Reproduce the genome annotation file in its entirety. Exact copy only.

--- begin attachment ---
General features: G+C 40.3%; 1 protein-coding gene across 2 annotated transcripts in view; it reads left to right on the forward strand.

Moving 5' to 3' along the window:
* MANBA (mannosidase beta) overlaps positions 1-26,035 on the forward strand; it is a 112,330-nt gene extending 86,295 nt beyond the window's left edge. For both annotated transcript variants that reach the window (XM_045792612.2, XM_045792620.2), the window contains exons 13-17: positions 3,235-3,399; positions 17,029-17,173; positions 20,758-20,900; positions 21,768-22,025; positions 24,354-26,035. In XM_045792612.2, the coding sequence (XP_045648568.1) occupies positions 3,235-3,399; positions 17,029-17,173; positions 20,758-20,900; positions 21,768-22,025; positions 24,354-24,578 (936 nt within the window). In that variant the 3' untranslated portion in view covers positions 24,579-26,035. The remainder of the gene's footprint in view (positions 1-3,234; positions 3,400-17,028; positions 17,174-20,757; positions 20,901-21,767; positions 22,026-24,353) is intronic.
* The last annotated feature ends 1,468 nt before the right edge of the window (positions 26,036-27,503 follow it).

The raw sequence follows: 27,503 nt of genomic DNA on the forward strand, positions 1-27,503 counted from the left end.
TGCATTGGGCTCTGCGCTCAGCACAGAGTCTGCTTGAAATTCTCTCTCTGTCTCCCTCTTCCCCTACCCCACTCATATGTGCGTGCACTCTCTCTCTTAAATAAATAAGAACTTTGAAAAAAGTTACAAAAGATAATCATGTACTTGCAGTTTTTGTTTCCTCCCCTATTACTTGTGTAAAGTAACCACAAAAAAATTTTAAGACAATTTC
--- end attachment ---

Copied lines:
General features: G+C 40.3%; 1 protein-coding gene across 2 annotated transcripts in view; it reads left to right on the forward strand.

Moving 5' to 3' along the window:
* MANBA (mannosidase beta) overlaps positions 1-26,035 on the forward strand; it is a 112,330-nt gene extending 86,295 nt beyond the window's left edge. For both annotated transcript variants that reach the window (XM_045792612.2, XM_045792620.2), the window contains exons 13-17: positions 3,235-3,399; positions 17,029-17,173; positions 20,758-20,900; positions 21,768-22,025; positions 24,354-26,035. In XM_045792612.2, the coding sequence (XP_045648568.1) occupies positions 3,235-3,399; positions 17,029-17,173; positions 20,758-20,900; positions 21,768-22,025; positions 24,354-24,578 (936 nt within the window). In that variant the 3' untranslated portion in view covers positions 24,579-26,035. The remainder of the gene's footprint in view (positions 1-3,234; positions 3,400-17,028; positions 17,174-20,757; positions 20,901-21,767; positions 22,026-24,353) is intronic.
* The last annotated feature ends 1,468 nt before the right edge of the window (positions 26,036-27,503 follow it).

The raw sequence follows: 27,503 nt of genomic DNA on the forward strand, positions 1-27,503 counted from the left end.
TGCATTGGGCTCTGCGCTCAGCACAGAGTCTGCTTGAAATTCTCTCTCTGTCTCCCTCTTCCCCTACCCCACTCATATGTGCGTGCACTCTCTCTCTTAAATAAATAAGAACTTTGAAAAAAGTTACAAAAGATAATCATGTACTTGCAGTTTTTGTTTCCTCCCCTATTACTTGTGTAAAGTAACCACAAAAAAATTTTAAGACAATTTC